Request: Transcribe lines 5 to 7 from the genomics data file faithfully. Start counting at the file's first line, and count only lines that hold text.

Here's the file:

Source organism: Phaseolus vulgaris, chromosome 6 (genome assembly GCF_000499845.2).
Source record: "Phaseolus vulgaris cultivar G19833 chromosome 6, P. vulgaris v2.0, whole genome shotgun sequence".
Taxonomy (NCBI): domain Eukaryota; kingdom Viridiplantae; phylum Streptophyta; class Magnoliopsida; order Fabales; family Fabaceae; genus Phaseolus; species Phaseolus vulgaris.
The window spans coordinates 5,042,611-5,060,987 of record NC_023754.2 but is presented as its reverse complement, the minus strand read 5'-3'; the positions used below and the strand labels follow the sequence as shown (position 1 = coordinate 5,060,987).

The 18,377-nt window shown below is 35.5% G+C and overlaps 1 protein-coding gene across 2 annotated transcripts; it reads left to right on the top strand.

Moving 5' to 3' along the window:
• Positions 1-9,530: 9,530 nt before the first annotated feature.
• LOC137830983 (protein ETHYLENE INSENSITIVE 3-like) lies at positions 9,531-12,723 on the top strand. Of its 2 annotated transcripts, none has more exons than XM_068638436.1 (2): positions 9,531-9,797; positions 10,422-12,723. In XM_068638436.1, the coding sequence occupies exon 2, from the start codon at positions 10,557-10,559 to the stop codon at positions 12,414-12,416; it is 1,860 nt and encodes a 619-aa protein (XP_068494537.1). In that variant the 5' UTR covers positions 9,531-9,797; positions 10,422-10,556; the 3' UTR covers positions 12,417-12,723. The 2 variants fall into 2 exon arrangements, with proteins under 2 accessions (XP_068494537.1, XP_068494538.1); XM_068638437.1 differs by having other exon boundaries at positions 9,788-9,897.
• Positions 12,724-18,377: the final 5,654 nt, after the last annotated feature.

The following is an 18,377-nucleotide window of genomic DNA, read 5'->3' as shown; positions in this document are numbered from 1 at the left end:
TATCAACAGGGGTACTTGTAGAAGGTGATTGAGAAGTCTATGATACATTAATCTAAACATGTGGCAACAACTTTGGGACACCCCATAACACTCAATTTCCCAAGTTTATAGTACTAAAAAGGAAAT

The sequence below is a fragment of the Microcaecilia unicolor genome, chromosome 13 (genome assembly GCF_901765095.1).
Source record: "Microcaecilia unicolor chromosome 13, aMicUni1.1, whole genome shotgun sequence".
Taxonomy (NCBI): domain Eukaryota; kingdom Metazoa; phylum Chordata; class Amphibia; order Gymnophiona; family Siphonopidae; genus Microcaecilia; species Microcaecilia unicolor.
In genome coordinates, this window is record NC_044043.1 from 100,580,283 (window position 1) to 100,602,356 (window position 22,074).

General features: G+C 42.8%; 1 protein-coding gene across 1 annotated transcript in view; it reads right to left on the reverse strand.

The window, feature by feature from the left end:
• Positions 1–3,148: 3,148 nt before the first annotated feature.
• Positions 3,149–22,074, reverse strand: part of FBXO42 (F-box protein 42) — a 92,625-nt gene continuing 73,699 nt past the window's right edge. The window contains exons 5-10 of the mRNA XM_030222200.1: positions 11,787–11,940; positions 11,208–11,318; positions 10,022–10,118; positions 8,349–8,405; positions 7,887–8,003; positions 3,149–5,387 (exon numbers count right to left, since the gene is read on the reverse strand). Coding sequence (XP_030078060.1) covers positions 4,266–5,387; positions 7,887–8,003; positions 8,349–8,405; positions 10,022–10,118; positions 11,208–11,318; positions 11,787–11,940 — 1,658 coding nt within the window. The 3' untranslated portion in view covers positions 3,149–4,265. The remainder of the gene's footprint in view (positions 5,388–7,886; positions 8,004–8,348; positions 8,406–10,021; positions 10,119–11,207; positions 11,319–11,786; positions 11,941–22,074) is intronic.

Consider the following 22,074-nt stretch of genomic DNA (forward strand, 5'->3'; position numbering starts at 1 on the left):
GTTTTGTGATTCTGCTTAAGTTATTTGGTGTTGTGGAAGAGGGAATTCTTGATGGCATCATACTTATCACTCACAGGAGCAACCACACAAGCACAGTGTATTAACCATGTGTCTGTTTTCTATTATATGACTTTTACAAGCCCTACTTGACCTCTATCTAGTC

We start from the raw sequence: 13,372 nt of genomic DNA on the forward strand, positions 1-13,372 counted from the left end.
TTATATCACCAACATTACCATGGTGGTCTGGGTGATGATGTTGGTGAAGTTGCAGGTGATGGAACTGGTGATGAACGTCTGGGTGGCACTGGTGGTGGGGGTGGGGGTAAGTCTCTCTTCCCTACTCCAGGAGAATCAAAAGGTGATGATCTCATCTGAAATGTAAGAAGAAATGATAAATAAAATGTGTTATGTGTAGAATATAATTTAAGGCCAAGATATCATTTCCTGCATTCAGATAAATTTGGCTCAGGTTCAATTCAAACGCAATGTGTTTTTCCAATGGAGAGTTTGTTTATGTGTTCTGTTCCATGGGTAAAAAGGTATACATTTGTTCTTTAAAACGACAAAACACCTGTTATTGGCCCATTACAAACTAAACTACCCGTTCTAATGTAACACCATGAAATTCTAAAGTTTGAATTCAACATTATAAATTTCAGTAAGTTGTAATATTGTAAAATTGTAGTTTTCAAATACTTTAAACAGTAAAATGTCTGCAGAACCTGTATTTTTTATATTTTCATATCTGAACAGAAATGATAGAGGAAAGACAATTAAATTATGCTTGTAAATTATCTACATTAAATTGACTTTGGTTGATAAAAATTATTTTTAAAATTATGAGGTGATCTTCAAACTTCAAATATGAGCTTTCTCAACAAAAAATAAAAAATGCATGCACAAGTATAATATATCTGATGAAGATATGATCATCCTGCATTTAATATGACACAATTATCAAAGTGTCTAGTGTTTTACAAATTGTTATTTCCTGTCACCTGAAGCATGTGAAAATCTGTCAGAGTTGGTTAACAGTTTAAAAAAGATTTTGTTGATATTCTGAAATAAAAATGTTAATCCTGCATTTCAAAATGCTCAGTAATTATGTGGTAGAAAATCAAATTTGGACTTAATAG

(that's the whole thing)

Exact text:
The 18,377-nt window shown below is 35.5% G+C and overlaps 1 protein-coding gene across 2 annotated transcripts; it reads left to right on the top strand.

Moving 5' to 3' along the window:
• Positions 1-9,530: 9,530 nt before the first annotated feature.